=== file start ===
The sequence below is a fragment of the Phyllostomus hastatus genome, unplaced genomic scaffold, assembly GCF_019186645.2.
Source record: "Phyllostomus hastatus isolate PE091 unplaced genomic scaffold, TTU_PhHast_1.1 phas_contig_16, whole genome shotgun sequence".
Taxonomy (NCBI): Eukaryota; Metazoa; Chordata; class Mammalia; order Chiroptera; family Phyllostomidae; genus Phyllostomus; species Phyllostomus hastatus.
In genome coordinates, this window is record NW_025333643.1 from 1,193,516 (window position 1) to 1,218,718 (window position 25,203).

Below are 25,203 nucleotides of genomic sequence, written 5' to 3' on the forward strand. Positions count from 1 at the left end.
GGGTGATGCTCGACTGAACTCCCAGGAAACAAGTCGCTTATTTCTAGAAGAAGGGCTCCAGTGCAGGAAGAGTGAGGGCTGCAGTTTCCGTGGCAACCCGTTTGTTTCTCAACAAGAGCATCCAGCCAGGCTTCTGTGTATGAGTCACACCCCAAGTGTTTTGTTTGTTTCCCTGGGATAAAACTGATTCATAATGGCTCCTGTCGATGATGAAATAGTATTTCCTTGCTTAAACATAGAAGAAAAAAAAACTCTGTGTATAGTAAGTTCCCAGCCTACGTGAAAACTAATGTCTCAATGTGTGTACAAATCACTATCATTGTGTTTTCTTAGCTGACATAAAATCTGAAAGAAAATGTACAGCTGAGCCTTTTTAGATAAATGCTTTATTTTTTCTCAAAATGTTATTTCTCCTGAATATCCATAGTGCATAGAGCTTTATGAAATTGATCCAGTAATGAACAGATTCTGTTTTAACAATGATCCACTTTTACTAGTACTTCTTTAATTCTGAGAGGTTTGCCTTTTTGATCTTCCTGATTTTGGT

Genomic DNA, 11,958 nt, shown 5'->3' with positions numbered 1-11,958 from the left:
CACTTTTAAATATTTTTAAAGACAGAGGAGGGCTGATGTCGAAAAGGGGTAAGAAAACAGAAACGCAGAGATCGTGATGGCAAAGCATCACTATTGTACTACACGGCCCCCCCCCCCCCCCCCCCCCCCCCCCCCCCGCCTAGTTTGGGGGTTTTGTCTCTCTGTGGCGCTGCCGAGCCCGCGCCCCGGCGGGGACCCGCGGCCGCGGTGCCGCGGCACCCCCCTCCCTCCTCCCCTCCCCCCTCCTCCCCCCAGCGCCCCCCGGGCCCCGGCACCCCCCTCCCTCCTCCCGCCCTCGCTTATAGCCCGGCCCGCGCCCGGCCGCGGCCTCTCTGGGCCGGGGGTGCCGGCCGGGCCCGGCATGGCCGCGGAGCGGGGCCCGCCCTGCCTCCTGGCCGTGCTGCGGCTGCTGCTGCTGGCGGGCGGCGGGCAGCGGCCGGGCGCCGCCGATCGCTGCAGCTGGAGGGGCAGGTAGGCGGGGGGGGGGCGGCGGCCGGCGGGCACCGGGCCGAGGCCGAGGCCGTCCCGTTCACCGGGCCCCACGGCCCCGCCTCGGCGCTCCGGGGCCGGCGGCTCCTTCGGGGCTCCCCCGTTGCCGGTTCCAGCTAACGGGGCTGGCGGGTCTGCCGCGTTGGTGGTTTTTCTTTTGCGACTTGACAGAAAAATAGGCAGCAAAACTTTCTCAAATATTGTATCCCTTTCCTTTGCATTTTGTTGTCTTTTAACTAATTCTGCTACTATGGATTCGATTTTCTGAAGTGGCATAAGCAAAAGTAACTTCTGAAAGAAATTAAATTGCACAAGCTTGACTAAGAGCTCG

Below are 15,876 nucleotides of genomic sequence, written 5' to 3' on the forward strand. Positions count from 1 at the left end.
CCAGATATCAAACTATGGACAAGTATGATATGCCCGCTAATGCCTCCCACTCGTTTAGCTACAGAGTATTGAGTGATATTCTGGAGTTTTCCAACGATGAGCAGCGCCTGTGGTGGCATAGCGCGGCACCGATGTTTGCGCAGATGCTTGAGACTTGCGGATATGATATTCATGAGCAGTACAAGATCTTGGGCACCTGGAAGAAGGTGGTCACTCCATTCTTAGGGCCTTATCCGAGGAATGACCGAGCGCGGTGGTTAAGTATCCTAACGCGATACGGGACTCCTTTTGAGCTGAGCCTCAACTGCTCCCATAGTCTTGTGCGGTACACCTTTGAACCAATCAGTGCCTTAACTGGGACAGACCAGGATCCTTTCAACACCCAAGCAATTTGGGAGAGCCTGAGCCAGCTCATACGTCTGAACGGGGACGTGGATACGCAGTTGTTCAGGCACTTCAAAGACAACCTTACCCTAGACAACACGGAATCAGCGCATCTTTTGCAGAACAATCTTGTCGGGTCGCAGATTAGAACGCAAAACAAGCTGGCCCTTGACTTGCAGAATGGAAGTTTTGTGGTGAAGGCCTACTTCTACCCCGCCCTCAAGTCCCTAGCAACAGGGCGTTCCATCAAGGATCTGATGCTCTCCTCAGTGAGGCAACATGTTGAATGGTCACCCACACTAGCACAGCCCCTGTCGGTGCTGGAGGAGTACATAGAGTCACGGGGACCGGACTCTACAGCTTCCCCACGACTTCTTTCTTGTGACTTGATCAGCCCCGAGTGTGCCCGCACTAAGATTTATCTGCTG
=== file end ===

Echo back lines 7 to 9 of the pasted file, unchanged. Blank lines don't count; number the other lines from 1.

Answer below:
Genomic DNA, 11,958 nt, shown 5'->3' with positions numbered 1-11,958 from the left:
CACTTTTAAATATTTTTAAAGACAGAGGAGGGCTGATGTCGAAAAGGGGTAAGAAAACAGAAACGCAGAGATCGTGATGGCAAAGCATCACTATTGTACTACACGGCCCCCCCCCCCCCCCCCCCCCCCCCCCCCCCGCCTAGTTTGGGGGTTTTGTCTCTCTGTGGCGCTGCCGAGCCCGCGCCCCGGCGGGGACCCGCGGCCGCGGTGCCGCGGCACCCCCCTCCCTCCTCCCCTCCCCCCTCCTCCCCCCAGCGCCCCCCGGGCCCCGGCACCCCCCTCCCTCCTCCCGCCCTCGCTTATAGCCCGGCCCGCGCCCGGCCGCGGCCTCTCTGGGCCGGGGGTGCCGGCCGGGCCCGGCATGGCCGCGGAGCGGGGCCCGCCCTGCCTCCTGGCCGTGCTGCGGCTGCTGCTGCTGGCGGGCGGCGGGCAGCGGCCGGGCGCCGCCGATCGCTGCAGCTGGAGGGGCAGGTAGGCGGGGGGGGGGCGGCGGCCGGCGGGCACCGGGCCGAGGCCGAGGCCGTCCCGTTCACCGGGCCCCACGGCCCCGCCTCGGCGCTCCGGGGCCGGCGGCTCCTTCGGGGCTCCCCCGTTGCCGGTTCCAGCTAACGGGGCTGGCGGGTCTGCCGCGTTGGTGGTTTTTCTTTTGCGACTTGACAGAAAAATAGGCAGCAAAACTTTCTCAAATATTGTATCCCTTTCCTTTGCATTTTGTTGTCTTTTAACTAATTCTGCTACTATGGATTCGATTTTCTGAAGTGGCATAAGCAAAAGTAACTTCTGAAAGAAATTAAATTGCACAAGCTTGACTAAGAGCTCG

Below are 15,876 nucleotides of genomic sequence, written 5' to 3' on the forward strand. Positions count from 1 at the left end.